One of the most famous monuments of Turkish and Islamic art, the mosque is visited by all who come to Istanbul and gains their admiration.
This imperial mosque is an example of classical Turkish architecture, and it is the only mosque that was originally built with six minarets.
It is surrounded by other important edifices of Istanbul, built at earlier ages. Istanbul is viewed best from the sea and the mosque is part of this magnificent scenery.
Although it is popularly known as the Blue Mosque, its real name is Sultan Ahmet Mosque. Befitting his original profession, its architect Mehmet Aga decorated the interior fastidiously like a jeweler. Built between 1609-1616, the mosque used to be part of a large complex, including a covered bazaar, Turkish baths, public kitchens, a hospital, schools, a caravanserai, and the mausoleum of Sultan Ahmet. Some of these social and cultural buildings have not survived to our day.
The architect was a student of Sinan, the greatest architect of classical Turkish architecture. He applied a plan used previously by his master, but on a larger scale.
The main entrance to Sultan Ahmet Mosque is on the Hippodrome side. There is an outer courtyard, and the inner courtyard and the edifice itself are elevated.
From the gate opening to the inner courtyard one can view the domes, rising above one another in perfect harmony, over the symbolic ablution fountain in the middle and the surrounding porticoes.
There are three entrances to the mosque interior. The wealthy and colorful vista inside created by the paintings, tiles and stained glass complements the exterior view. The interior has a centralized plan; the main and side domes rise on four large columns that support broad and pointed arches. The walls of the galleries surrounding the three sides of the interior chamber are decorated by over 20,000 exquisite Iznik tiles. The areas above the tiles and the inside of the domes are decorated with paintwork.
The blue of the paintwork, which gives the mosque its name, was not the color of the decorations originally; they were painted blue during later restorations. During the last renovation, completed in 1990, the darker blue color of the interior decorations painted as its original light colors.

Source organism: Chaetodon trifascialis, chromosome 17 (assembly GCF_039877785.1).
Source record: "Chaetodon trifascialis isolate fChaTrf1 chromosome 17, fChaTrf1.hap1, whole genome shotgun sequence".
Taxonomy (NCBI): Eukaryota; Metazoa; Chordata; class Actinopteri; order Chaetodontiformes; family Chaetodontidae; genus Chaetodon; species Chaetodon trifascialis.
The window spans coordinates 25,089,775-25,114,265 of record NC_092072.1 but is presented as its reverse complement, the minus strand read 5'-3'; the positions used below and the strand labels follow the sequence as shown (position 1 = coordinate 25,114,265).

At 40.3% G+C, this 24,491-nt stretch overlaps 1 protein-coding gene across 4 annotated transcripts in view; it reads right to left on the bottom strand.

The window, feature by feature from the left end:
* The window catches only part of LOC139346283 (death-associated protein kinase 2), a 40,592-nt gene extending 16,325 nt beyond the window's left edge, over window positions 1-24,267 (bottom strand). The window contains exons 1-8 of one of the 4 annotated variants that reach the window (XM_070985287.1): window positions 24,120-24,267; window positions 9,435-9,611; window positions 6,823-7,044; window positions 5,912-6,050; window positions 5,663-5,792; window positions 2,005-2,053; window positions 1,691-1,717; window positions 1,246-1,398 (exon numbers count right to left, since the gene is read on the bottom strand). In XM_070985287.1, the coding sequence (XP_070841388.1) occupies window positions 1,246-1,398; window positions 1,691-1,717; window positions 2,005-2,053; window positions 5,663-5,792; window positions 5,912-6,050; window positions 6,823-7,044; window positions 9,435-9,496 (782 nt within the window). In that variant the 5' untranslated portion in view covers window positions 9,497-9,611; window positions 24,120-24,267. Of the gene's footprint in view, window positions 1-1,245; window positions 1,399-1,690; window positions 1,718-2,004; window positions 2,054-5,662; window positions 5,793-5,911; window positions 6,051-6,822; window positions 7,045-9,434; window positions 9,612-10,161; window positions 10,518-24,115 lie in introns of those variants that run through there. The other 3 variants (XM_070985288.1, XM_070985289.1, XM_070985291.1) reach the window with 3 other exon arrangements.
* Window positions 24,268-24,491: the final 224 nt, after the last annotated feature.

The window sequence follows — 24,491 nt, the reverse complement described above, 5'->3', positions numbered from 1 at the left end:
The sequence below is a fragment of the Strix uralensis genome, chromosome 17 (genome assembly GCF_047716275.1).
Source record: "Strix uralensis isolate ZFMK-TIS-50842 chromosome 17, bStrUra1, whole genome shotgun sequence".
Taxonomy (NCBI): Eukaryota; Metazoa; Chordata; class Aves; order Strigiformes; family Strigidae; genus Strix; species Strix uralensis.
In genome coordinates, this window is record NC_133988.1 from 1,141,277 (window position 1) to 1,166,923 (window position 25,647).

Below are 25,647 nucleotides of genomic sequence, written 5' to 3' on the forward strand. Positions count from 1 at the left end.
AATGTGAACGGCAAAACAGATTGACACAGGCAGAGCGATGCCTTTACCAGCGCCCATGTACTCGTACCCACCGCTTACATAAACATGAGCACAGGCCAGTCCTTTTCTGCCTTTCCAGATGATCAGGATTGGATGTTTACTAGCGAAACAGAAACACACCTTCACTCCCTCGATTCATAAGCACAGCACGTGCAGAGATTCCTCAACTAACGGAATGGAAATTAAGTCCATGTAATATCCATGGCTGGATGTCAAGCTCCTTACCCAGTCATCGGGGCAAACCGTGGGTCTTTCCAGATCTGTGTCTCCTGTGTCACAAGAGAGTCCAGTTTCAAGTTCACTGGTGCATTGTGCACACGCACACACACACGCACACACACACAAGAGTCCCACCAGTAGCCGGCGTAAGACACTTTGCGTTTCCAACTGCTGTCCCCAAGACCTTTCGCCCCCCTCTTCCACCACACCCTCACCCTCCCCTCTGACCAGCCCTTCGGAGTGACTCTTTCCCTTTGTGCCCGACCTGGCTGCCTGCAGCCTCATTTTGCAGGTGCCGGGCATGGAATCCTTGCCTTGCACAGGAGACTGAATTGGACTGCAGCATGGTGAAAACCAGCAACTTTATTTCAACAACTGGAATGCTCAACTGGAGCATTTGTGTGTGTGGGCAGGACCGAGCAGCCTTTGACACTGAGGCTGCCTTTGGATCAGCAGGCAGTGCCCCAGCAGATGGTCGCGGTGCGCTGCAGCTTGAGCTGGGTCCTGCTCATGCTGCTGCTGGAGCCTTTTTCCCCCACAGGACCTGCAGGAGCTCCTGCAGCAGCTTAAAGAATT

The floor is covered by carpets, as in all mosques. Next to the mihrab (niche aligned towards Mecca) opposite the main entrance, there is a marble minber (pulpit) with exquisite marble work. On the other side is the sultan’s loge (box) in the form of a balcony. The 260 windows flood with light the interior space, which is covered by a dome 23.5 m in diameter and 43 m high.
The small market building, repaired and reconstructed in recent years, is situated to the east of the mosque, and the single-domed mausoleum of Sultan Ahmet and the medrese (religious school) building are to the north, on the Hagia Sophia side.
In summer months light and sound shows are organized in the park here. Sultan Ahmet Mosque occupies a focal point in city tours, together with the numerous monumental buildings and museums in the vicinity.
The minarets of the mosque are classical examples of Turkish architecture. The balconies are reached by spiral stairs. It is from these balconies that five times a day the believers are called to prayer – in our day using loudspeakers.
The domes and the minarets are covered by lead, and at the top of the minarets there are standards made of gold-plated copper. Master craftsmen repair these coverings very skillfully when needed.
Islam requires all Muslims to pray five times a day. When the believers hear the call to prayer from the minarets, they perform their ablutions (washing) and then pray. The noon prayer on Fridays and the prayers on other important holidays are performed in the mosques collectively, but other prayers can be performed anywhere.
In the communal prayers performed in the mosque, the imam takes the lead and he chants verses from the Koran. The areas of prayer for men and women are separate. In the central area only men are allowed to pray, while women take their places either behind them or in the galleries.
It is a characteristic of classical Turkish mosques that even in the most crowded day, the majority of the congregation can easily see the mihrab.